Dead Man's Shoes

UK 2004, 90 mins
Director: Shane Meadows

+ Q&A with Shane Meadows and producer Mark Herbert

Contains strong violence and sexual violence.

Nineteen years since its original release, Shane Meadows’ startling fourth feature has lost none of its power. Paddy Considine is compelling as Richard, a haunted ex-soldier who returns to the place he grew up. Disaffected, lost and troubled by the past, he is a powder-keg of untrammelled male rage and an as yet unrealised threat to a group of men whose past is entwined with his.

‘Are you the devil?’ a dope-addled drug dealer asks the avenging angel ex-soldier in Dead Man’s Shoes, the latest genre-straddling experiment from homegrown indie king Shane Meadows. Certainly there is something demonic about the spectre of a killer who torments his victims by making them dance like puppets before methodically dispatching them with cold calculation. The otherworldly nature of the question also hints at the hidden heart of a story in which long buried secrets return from the grave to haunt the guilty. Yet the tone of Dead Man’s Shoes remains resolutely down-to-earth in its blend of grim social realism and edgy rural satire, creating a hybrid of horror, comedy and latter-day Western in its story of a mysterious loner with one foot in the grave who forces a blandly familiar Midlands village to acknowledge a silenced history of abuse.

The crossing of generic boundaries is business as usual for Meadows, whose nominally comedic back catalogue has long harboured dark delights. His last film, Once upon a Time in the Midlands (2002), began life as a melancholy riff on the Western legend of the ‘Man with No Name’ before gradually mutating into a quirky romantic comedy packed with eccentric country-and-western cameos. By contrast, Dead Man’s Shoes was conceived as a farcical romp but slowly festered into something more bloody minded. But whilst Once upon a Time in the Midlands ultimately proved an unsatisfyingly disjointed affair, Dead Man’s Shoes is a terrifically cohesive exercise whose stripped down guerrilla-style production perfectly matches the raw appeal of the story. Apparently unencumbered by the need to satisfy a wide audience, Meadows returns to his roots with a punchy, confrontational and distinctively personal drama that takes a refreshingly unapologetic approach to the taboo subject of revenge.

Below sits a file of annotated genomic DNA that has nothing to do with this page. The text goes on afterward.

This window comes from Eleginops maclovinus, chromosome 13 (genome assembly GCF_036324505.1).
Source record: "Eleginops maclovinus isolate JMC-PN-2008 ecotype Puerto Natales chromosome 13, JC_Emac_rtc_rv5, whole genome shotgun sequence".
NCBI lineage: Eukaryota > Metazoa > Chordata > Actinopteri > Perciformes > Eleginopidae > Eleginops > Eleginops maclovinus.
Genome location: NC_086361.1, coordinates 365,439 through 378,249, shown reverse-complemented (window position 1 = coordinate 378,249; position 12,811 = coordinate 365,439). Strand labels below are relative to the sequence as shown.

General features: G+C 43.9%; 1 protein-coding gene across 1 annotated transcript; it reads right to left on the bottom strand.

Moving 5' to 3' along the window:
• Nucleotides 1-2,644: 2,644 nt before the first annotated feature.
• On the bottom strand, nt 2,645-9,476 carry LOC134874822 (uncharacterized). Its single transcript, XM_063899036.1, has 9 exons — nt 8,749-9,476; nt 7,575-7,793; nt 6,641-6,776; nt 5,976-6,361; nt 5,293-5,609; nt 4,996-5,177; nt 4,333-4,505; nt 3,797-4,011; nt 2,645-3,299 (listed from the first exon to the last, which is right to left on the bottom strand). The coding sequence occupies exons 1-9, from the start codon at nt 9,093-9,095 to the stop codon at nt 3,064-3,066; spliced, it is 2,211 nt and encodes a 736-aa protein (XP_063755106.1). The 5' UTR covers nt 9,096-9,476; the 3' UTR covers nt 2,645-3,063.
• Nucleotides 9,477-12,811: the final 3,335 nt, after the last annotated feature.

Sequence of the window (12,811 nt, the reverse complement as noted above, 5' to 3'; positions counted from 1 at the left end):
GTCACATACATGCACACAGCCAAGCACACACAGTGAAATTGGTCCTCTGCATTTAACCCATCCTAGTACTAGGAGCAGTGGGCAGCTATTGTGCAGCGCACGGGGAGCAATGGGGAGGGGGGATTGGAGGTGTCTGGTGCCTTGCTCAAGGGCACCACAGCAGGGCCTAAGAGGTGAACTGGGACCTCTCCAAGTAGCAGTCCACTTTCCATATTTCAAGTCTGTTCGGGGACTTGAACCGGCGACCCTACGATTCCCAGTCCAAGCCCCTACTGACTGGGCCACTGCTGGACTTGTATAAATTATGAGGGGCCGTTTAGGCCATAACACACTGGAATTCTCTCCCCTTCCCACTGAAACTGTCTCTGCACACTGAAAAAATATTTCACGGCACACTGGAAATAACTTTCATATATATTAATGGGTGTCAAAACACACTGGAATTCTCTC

Taking inspiration from such disreputable 1970s classics as Death Wish, Deliverance and Straw Dogs, Dead Man’s Shoes is notable for the unironic tone of its eye-for-an-eye ethos. Despite the black humour of early scenes, there is little to laugh at in the grisly catalogue of do-it-yourself justice that ensues. On the contrary, Meadows and star/co-writer Paddy Considine seem to take very straight-faced pleasure in the axings, stabbings and dismemberments that constitute the film’s trail of blood, inventively shed with such innocuous domestic objects as a kettle, a toilet and a surprisingly spacious suitcase. Meadows has said ‘I’m not a violent man, but at the end of the day the characters who get killed in Dead Man’s Shoes are based on people that I want to kill.’ The admission chimes with the film’s tone: sympathy for drug dealers is in short supply and guilty audience pleasures are duly rewarded.

This alarming political incorrectness reaps cinematic dividends, lending the drama a cutting edge that undermines any sense of cosy familiarity and keeps us in a state of anxious unease. Considine is particularly adept at navigating the fine line between humour and horror, the soft burr of his voice and inquisitive set of his features giving way to a demeanour bespeaking genuine threat. Dead Man’s Shoes ends on a note of tragic redemption that both accepts the self-destructive futility of vengeance and maintains its mephitic spell; a characteristically deft sleight of hand from its unruly creators.